Outside, immediately to the left of the row of brick storefronts are the falls of the Neshobe river. It’s a strong river and the force of its descent over slabs of black granite and slate sends mist rising twenty feet or more in the spring. But now it bore the toothless face of an old man, a man whose beard was a series of frozen whiskers clumped together, with only a tiny jet of water still loose enough to flow under the great craggy formations of the ice. If the cold held up much longer, there would be no flow at all, just the confusion of stalagmites heaped up where the water once tumbled. Where do the fish go, I wonder? Are they alive still?

The road back to the house was carved out of the abrupt silence of the day. It was a canyon within the pack ice, blue at its base, bruised and fractured along the edges where the weeds drooped. You could well imagine how a god might be fashioned out of this weather, a cold, resentful god brooding on the sins of avarice and lust, the worship of false idols.

Here we were moving slowly through the encrusted cold visions of Luther and John Calvin. I visited Calvin’s church in Geneva one afternoon many years ago and sat there in a state of anxiety. As a Catholic I had feasted my eyes on the images of saints and the Crucifixion, and had toured the European churches to study their frescoes and vast stained-glass rose windows. I nourished my soul on allegory and symbols, but Calvin’s church was so plain and white, it was like being seated inside a refrigerator, with the door ajar to let in light. Only the Holy Book could guide mankind; no other instruction could lead you to redemption. I flung myself out of the pew and ran down the streets until I found an outdoor café and sunk into a chair with an espresso. When I looked up, a plaque announced that in the house facing us was born Jean Jacques Rousseau, the great liberator of the soul in the Romantic age. He embraced the whole psychology of symbols and divine mysteries. He knew we needed to remember Eden and the taste of forgiveness in our dreary lives.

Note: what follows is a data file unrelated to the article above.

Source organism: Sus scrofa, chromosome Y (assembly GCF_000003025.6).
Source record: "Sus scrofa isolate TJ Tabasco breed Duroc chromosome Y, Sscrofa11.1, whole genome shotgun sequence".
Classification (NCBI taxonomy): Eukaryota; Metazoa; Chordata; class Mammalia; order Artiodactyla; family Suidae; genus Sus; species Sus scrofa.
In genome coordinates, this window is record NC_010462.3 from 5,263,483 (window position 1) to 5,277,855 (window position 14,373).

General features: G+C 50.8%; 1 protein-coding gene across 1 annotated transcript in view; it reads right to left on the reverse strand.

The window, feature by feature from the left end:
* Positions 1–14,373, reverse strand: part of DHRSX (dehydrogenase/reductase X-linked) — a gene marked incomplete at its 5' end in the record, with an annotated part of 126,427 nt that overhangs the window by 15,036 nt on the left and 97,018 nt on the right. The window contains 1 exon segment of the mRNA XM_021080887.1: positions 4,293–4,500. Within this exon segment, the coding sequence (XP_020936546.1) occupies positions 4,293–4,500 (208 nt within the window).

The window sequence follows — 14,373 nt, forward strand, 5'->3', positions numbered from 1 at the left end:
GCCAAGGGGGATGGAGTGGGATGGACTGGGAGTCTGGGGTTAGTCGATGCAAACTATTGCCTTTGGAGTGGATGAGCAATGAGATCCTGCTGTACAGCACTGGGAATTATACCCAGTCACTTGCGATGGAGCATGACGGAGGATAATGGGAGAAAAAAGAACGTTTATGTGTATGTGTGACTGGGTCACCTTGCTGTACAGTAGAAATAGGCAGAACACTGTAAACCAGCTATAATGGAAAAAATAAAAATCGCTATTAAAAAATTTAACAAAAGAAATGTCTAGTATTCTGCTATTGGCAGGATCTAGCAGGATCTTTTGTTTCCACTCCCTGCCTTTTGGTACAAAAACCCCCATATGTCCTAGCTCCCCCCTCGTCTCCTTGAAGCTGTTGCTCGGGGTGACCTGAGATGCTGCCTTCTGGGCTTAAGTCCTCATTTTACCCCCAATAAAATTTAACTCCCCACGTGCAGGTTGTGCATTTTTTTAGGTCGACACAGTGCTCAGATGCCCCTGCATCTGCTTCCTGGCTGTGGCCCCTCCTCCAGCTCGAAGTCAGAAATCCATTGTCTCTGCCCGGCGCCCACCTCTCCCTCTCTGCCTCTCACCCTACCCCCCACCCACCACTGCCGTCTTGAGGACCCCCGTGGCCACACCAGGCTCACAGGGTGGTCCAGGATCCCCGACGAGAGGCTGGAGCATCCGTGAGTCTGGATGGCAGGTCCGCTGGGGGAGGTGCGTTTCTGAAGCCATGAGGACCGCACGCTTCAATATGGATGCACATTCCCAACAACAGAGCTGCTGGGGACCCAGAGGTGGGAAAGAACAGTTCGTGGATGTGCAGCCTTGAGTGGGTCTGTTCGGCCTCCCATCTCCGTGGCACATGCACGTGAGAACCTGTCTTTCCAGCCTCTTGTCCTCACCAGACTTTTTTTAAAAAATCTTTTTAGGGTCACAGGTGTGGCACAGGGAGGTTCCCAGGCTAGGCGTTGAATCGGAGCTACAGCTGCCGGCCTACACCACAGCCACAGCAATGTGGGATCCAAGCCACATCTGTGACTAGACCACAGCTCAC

Cathy lit a fire in my absence and when she saw the little box with its bulging roof, she smiled. The cheesecake turned out to be nearly perfect; the croissants went well with the omelet I made. We sat in the dining room reading our papers, feeling warm, relieved, somehow given a dispensation under the dome of an ice-hard, merciless sky, with all of nature condensed to a catatonic blankness outside.

Copyright 2016 Paul Christensen

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This entry was posted on March 7, 2016 by in Personal Essays, Poetry and tagged , .